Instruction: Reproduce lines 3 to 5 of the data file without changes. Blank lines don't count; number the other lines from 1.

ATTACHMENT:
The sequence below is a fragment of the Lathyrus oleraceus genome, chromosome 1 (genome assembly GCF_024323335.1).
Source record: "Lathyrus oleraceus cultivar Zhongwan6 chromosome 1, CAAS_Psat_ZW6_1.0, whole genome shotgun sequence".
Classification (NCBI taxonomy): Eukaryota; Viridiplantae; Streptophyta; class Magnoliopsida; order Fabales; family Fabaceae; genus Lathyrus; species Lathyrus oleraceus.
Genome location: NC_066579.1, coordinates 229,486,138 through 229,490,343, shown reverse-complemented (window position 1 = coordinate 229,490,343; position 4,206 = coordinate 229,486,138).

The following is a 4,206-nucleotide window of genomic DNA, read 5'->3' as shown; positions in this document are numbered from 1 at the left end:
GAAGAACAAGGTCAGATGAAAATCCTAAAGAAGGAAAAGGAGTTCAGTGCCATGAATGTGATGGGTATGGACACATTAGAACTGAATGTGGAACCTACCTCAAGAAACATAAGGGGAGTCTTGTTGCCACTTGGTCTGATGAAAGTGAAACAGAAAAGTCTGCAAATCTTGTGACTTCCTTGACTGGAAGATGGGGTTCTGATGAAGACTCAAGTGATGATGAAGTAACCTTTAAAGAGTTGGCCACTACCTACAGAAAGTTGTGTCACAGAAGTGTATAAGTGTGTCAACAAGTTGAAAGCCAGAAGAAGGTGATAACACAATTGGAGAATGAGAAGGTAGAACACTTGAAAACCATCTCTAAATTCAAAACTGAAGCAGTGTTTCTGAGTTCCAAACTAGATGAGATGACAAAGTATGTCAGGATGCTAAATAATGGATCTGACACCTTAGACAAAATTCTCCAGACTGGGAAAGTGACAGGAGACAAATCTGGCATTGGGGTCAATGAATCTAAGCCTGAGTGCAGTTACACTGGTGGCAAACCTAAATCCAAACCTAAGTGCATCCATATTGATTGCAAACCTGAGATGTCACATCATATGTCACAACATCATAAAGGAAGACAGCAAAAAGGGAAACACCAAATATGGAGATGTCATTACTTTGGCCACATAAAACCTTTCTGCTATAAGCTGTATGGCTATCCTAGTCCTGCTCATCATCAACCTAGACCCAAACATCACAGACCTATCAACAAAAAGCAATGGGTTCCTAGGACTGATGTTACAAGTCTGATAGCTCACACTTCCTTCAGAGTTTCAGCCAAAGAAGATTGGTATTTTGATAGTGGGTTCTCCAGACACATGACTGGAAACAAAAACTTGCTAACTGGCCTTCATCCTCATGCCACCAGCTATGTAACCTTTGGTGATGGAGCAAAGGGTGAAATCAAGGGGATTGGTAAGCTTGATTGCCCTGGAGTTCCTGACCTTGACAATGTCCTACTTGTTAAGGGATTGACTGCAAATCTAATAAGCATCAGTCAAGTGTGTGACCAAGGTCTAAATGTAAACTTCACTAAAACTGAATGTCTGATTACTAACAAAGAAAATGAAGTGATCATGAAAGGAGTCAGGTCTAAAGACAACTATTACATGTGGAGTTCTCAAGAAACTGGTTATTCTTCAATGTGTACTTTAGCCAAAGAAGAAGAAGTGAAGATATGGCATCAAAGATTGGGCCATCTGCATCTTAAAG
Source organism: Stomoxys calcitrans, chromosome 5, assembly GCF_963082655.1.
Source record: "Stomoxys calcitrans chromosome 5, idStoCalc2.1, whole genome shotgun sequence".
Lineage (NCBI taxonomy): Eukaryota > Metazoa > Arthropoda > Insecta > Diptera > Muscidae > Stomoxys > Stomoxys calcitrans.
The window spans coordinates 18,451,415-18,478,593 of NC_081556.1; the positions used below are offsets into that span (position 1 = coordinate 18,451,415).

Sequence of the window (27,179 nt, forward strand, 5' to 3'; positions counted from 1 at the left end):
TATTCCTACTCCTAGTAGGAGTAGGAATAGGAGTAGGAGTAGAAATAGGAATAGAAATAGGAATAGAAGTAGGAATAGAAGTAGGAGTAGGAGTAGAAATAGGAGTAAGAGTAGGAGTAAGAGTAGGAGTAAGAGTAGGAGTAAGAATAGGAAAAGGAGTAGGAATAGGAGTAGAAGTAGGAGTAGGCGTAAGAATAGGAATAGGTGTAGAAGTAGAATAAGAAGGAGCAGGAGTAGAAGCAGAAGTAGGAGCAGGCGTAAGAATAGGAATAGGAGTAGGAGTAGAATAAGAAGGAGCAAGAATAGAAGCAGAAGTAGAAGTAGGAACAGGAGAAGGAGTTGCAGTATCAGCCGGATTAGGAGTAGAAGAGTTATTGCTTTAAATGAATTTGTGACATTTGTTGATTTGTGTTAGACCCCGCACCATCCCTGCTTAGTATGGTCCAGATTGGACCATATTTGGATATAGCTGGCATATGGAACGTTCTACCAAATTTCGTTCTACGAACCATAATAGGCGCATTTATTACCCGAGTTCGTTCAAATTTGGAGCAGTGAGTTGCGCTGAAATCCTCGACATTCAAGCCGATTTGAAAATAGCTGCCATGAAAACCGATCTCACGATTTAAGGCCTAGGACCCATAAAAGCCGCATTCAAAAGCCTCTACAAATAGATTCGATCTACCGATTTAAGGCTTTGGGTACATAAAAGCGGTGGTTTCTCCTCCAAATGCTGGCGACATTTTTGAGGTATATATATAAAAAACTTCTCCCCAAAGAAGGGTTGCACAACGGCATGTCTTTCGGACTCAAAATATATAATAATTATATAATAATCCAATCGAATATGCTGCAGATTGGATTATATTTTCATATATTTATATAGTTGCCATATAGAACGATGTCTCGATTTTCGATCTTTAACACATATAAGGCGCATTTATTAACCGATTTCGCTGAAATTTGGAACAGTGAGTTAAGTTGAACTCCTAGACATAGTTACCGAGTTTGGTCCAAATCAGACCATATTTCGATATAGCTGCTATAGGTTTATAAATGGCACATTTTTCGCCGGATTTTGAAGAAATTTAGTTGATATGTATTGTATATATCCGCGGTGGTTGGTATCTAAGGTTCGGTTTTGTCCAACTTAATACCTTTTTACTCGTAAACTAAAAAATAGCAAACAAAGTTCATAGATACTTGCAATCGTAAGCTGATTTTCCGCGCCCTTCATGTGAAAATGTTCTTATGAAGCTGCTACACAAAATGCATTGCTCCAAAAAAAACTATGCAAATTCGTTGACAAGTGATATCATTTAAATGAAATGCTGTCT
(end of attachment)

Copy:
Classification (NCBI taxonomy): Eukaryota; Viridiplantae; Streptophyta; class Magnoliopsida; order Fabales; family Fabaceae; genus Lathyrus; species Lathyrus oleraceus.
Genome location: NC_066579.1, coordinates 229,486,138 through 229,490,343, shown reverse-complemented (window position 1 = coordinate 229,490,343; position 4,206 = coordinate 229,486,138).

The following is a 4,206-nucleotide window of genomic DNA, read 5'->3' as shown; positions in this document are numbered from 1 at the left end: